Rocky Mountain Spotted Fever

Ticks carry many diseases, including Lyme disease, Tularemia, Colorado tick disease, Ehrlichiosis, and Babesiosis. One disease ticks carry, Rocky Mountain spotted fever, can cause serious complications or even death, if not treated promptly. The disease was initially discovered in the Rocky Mountains. Today, the disease is most commonly seen in the southeastern part of the US. The disease is also seen in parts of Canada, Central America, Mexico, and South America. The disease’s flu-like symptoms can make it difficult to diagnose. Fortunately, Rocky Mountain spotted fever can be successfully resolved with prompt treatment.


Many individuals begin to have symptoms of Rocky Mountain spotted fever within one week of infection, but symptoms can take up to 14 days to appear after infection occurs. The initial symptoms of the disease tend to be nonspecific and mimic those of several other conditions, which can make diagnosis difficult. Nausea and vomiting, severe headache, muscle aches, chills, high fever, and confusion and other neurological symptoms are signs of Rocky Mountain spotted fever.

If you have Rocky Mountain spotted fever, you may also develop a rash. The rash typically shows up three to five days after the first symptoms of the disease appear. The rash typically appears on your ankles and wrists first. The rash may spread down to the soles of your feet and the palms of your hands or up to your legs and arms. Some individuals with the disease never develop a rash.

Without prompt treatment, Rocky Mountain spotted fever can cause some serious complications with your internal organs. The disease alters the lining of the smallest blood vessels in the body, which results in the vessels either leaking or forming clots.

Inflammation in the brain can be caused by Rocky Mountain spotted fever, which can result in neurological symptoms, such as seizures, confusion, and delirium. Damage to the blood vessels in your kidneys can eventually lead to kidney failure. The disease can also cause inflammation in parts of the lungs and heart, which can result in lung or heart failure in severe cases.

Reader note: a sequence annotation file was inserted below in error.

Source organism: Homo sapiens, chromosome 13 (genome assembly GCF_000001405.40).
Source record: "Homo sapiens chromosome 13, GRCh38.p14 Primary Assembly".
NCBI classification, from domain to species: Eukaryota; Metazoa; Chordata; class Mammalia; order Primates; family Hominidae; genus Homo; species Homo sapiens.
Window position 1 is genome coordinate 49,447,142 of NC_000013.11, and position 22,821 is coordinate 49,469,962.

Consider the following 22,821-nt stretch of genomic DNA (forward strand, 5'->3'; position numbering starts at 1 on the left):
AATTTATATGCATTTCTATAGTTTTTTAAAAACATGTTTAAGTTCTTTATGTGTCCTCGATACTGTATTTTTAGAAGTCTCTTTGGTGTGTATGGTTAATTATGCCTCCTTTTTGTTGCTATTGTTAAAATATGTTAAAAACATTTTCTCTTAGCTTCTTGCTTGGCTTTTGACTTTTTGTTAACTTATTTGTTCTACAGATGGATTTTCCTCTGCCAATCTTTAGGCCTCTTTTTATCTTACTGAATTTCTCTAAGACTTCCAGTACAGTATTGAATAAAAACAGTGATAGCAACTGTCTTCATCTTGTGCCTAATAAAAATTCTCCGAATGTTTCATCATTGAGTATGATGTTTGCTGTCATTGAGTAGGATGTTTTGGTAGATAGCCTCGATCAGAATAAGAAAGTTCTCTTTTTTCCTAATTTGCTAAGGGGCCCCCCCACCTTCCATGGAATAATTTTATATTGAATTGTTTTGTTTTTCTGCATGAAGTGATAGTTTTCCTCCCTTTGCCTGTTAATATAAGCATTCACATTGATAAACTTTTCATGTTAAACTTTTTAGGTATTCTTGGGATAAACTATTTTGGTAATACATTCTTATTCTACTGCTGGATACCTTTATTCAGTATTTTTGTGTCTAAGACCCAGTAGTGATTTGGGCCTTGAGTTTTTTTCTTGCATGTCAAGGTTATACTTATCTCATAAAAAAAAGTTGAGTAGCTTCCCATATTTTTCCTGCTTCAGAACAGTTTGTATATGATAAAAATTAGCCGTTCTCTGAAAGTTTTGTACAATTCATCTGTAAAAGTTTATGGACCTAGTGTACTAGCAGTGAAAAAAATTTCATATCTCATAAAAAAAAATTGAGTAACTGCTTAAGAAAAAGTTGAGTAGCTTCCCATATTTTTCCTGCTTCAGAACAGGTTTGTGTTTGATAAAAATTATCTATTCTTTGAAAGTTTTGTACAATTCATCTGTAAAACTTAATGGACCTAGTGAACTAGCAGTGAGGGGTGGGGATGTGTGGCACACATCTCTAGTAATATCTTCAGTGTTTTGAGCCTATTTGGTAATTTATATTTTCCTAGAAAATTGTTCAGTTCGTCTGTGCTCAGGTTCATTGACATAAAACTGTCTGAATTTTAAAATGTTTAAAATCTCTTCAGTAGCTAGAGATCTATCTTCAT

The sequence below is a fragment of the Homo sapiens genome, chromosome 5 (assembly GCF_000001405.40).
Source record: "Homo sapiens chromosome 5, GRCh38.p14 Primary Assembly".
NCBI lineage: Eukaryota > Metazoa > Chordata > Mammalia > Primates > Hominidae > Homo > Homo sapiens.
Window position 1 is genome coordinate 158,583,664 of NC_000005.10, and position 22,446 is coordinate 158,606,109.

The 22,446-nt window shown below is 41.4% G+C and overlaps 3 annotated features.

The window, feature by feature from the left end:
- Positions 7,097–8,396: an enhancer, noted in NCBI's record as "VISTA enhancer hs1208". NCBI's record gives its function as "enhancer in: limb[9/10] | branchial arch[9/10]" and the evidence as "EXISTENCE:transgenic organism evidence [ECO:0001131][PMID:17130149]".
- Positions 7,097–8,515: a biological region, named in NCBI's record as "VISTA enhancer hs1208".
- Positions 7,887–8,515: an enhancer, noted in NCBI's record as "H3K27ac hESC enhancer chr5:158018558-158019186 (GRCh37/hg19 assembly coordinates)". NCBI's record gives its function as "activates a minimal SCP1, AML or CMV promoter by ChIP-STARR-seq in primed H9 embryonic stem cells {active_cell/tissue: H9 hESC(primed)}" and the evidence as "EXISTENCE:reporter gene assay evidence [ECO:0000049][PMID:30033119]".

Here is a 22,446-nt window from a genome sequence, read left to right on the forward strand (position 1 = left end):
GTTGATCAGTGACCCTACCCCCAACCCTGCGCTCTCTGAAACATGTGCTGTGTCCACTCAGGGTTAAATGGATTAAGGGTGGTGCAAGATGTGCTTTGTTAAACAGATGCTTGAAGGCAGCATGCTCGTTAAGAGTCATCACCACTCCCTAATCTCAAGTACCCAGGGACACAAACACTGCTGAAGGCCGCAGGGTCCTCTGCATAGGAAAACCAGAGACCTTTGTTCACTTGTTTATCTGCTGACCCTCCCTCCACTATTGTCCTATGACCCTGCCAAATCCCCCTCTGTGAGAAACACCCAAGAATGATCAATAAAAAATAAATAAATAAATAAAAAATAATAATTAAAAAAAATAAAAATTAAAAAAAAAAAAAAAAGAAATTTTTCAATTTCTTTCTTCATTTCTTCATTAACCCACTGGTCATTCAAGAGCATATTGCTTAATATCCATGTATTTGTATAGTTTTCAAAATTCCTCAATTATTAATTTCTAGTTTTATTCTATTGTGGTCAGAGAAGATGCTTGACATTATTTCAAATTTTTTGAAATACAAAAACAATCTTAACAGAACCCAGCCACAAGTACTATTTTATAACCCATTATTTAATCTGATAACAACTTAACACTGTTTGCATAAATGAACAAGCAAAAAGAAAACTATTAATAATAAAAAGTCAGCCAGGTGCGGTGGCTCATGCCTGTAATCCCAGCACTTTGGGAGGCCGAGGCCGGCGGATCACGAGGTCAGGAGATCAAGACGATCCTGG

Some of the smallest blood vessels in your body are located in your fingers and toes, and if these vessels aren’t working properly, you can develop gangrene. Amputation of fingers and toes that have gangrene is necessary. Unfortunately, when Rocky Mountain spotted fever is left untreated, death may occur.


The disease is caused when a tick carrying the organism Rickettsia rickettsii feeds on you. You are most at risk for getting the disease in early spring to late summer when ticks are most prominent. Living in areas where the disease is common puts you at higher risk of getting it.

If you find a tick on your skin, it’s important to remove it as soon as possible. Use a tweezers to grab the tick near its head or mouth to remove it. Flush the tick down the toilet. Cleanse the bite site with an antiseptic, and wash your hands thoroughly afterward.


Because the initial signs of Rocky Mountain spotted fever mimic those of many other diseases, diagnosis can be challenging. Laboratory tests can check a rash specimen, blood, or the tick itself for Rickettsia rickettsii.


Many doctors do not wait for the results of laboratory tests before they begin treating for Rocky Mountain spotted fever because prompt treatment is so important. Starting treatment for Rocky Mountain spotted fever within three to five days of symptom onset gives you the best chance for avoiding the disease’s complications.

The antibiotic, doxycycline, is the most effective treatment for the disease. However, this antibiotic is not a good choice for pregnant women. If you are pregnant, your doctor may prescribe the antibiotic, chloramphenicol, instead.

Rocky Mountain spotted fever can be transmitted to you by an infected tick. If you have symptoms of the disease, it’s important to see your doctor right away. Prompt treatment with antibiotics can help you avoid serious complications of the disease.